There are many ways of categorizing movies: genre, ratings, prominence of actors and many more. But in recent years, whether or not a movie passes the Bechdel Test has become a new category.
Alison Bechdel created the Bechdel Test in a 1985 comic strip called "The Rule." She measured how women were represented in movies. In order to pass the Bechdel Test, the movie needs these three things:
1. At least two named female characters.
2. Those characters must have a conversation.
3. At least one of those conversations between the female characters cannot be about a man.
It's important for audiences to seek movies passing this test. Audiences, especially young viewers, should see women in strong and positive roles – roles which don't revolve around men. Romance will always be of interest, but movies should be about more than that.
Here are five movies with a powerful female lead, and they all pass the Bechdel Test.
Mia Thermopolis finds out that she is an heir to the throne in Genovia. The movie follows her transformation from a shy, average girl to a princess. There are multiple named female characters, and they rarely ever talk about boys. After all, Mia is too busy running a country. Mia is an icon for little girls, because she doesn't conform to the regular princess ideal of smiling, waving and waiting for a prince to come. She refuses an arranged marriage, stays true to her friends from home and finds her own love in the process.
The former Broadway show was written by Lin-Manuel Miranda, the creator of "Hamilton," and centers around the tight-knit community of Washington Heights, New York City. The mostly-Dominican cast goes through some tough times with money, but they never give up. Many of the female characters struggle with their own problems unrelated to a love interest, such as career goals and college adversity. This musical is a great representation of hope and talks about important topics in today's world, such as gentrification and immigration.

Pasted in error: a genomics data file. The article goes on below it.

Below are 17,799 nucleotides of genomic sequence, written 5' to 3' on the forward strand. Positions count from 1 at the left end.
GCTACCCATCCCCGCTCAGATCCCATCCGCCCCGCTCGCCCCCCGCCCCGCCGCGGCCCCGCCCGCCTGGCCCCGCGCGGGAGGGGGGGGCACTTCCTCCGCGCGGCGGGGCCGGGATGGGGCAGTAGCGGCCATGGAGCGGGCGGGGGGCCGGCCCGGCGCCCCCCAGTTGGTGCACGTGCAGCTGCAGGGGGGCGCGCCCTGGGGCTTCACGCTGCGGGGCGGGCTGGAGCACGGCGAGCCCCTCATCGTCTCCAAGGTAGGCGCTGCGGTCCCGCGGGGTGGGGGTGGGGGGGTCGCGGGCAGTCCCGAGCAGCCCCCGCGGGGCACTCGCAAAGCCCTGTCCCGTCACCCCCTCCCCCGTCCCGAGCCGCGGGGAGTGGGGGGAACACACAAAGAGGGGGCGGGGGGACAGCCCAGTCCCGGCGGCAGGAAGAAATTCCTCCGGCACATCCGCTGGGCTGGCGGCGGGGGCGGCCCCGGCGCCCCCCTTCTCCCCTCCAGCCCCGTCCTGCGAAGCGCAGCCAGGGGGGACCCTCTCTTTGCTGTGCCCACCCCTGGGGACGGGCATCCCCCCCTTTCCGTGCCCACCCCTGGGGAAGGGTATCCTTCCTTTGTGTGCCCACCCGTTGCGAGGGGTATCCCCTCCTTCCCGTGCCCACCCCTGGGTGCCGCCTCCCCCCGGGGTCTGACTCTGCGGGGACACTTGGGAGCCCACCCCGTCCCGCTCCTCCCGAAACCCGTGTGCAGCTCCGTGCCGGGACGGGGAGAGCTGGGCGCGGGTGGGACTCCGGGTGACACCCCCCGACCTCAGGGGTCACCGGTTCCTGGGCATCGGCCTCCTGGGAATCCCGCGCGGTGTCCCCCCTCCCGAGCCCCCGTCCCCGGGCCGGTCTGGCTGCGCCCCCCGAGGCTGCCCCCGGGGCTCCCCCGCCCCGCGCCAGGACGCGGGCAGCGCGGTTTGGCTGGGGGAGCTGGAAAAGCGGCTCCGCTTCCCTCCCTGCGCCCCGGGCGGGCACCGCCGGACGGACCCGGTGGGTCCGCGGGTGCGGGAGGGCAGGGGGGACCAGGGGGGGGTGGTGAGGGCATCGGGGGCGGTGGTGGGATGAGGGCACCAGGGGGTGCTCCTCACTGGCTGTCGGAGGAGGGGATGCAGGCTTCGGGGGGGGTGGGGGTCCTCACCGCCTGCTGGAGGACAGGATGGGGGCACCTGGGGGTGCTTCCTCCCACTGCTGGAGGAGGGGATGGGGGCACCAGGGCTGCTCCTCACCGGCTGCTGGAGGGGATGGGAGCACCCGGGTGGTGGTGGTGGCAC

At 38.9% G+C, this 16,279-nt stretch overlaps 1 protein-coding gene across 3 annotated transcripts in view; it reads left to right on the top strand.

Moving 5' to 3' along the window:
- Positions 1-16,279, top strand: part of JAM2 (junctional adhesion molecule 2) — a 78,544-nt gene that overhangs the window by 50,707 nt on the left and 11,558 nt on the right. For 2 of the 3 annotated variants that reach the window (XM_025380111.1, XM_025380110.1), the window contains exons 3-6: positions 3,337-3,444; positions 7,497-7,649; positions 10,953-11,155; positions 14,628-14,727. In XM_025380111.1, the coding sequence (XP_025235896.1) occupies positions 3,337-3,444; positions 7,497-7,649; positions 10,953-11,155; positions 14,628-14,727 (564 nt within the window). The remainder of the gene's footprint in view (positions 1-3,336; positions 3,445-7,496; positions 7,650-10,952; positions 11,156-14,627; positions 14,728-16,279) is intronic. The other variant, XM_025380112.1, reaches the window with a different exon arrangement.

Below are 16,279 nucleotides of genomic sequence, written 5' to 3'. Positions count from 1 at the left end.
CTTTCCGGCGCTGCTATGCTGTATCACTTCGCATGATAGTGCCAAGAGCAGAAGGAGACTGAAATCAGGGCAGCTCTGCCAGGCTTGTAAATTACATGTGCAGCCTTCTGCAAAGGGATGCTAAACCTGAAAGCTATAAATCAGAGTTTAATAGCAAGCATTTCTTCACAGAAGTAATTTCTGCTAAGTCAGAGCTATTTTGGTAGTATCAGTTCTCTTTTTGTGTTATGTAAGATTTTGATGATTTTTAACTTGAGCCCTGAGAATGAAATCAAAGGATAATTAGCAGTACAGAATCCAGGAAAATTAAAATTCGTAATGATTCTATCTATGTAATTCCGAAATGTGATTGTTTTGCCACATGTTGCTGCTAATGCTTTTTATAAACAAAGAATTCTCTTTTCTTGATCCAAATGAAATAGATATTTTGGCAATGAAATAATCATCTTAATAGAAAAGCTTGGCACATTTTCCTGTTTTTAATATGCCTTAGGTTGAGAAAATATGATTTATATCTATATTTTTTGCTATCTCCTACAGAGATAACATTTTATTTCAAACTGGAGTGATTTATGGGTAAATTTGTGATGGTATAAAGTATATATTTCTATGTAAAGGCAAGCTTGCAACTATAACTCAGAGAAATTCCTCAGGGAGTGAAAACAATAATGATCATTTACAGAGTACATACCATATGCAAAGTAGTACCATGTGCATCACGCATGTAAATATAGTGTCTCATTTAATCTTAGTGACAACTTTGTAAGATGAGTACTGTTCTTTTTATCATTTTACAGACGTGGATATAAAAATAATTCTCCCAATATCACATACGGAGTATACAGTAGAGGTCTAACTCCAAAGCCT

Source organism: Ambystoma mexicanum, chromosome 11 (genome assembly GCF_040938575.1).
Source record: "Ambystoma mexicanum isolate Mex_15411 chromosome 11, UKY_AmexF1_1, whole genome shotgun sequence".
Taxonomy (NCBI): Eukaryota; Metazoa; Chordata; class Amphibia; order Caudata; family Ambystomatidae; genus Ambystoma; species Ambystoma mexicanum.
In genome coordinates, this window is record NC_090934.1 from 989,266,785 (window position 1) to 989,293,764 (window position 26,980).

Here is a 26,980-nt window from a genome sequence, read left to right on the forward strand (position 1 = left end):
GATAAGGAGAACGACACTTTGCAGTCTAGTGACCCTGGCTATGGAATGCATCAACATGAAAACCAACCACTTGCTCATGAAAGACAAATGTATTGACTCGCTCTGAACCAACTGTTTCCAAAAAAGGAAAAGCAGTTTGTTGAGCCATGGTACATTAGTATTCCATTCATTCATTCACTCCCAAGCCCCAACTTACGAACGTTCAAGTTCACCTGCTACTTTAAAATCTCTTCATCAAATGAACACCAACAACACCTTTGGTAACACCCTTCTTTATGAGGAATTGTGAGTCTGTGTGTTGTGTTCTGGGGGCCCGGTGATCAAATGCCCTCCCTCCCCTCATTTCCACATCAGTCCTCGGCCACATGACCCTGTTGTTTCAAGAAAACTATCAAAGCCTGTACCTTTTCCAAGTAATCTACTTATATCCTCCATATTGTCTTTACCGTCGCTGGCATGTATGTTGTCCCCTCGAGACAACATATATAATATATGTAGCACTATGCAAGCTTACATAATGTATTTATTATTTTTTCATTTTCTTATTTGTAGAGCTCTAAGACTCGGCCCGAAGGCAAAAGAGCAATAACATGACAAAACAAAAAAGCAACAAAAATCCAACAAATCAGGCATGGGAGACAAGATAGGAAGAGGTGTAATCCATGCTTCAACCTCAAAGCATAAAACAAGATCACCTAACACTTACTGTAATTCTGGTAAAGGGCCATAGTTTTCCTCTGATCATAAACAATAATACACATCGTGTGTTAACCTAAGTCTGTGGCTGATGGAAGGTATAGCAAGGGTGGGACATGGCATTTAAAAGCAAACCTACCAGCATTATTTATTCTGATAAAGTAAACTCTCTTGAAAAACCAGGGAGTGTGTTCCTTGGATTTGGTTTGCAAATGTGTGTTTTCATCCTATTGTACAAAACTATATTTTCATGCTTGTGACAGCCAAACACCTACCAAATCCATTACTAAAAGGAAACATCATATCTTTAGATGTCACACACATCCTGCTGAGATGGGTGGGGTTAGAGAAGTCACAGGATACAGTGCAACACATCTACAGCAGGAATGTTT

This trilogy is based on the book series "To All the Boys I've Loved Before" by Jenny Han. The movies follow Lara Jean Covey trying to figure out high school. In the most recent one, she is a senior and getting ready for college, but ends up being rejected by her first choice school. It's important for movies to show lives that aren't perfect, and that the worst case scenario can happen. Lara Jean and her sisters discuss family, their Korean heritage and how they lost their mom at young ages. All three movies pass the test and have female writers, and the first movie in the series was directed by a woman.
Frozen is an obvious pass of the Bechdel Test. Sisters Elsa and Anna, in the midst of tragedy, are running a kingdom while Elsa faces the trouble of how to use her newfound powers. This movie is unlike many Disney movies: Elsa is a queen, and she is one of the first Disney leads to not fall in love with or rely on a man. The main focus is on the sisters repairing their relationship, which was hindered by Elsa's powers. Viewers get to see the power of a sisterly bond rather than the power of a true love's kiss.
"The Hunger Games," based on the book series by Suzanne Collins, took the world by storm in 2012. Katniss, an unbelievably strong young woman, volunteers in place of her sister in the annual Hunger Games, where 24 kids have to fight to their death until one remains. Katniss promises her sister Prim that she will win, and she fulfills that promise. With the help of young Rue, another inspiration to young women, she disables the predicted winners, along the way saving her partner Peeta. In later movies, Katniss is thrown into the spotlight as the figurehead of a revolution which aims to takedown a powerful and corrupt Capital.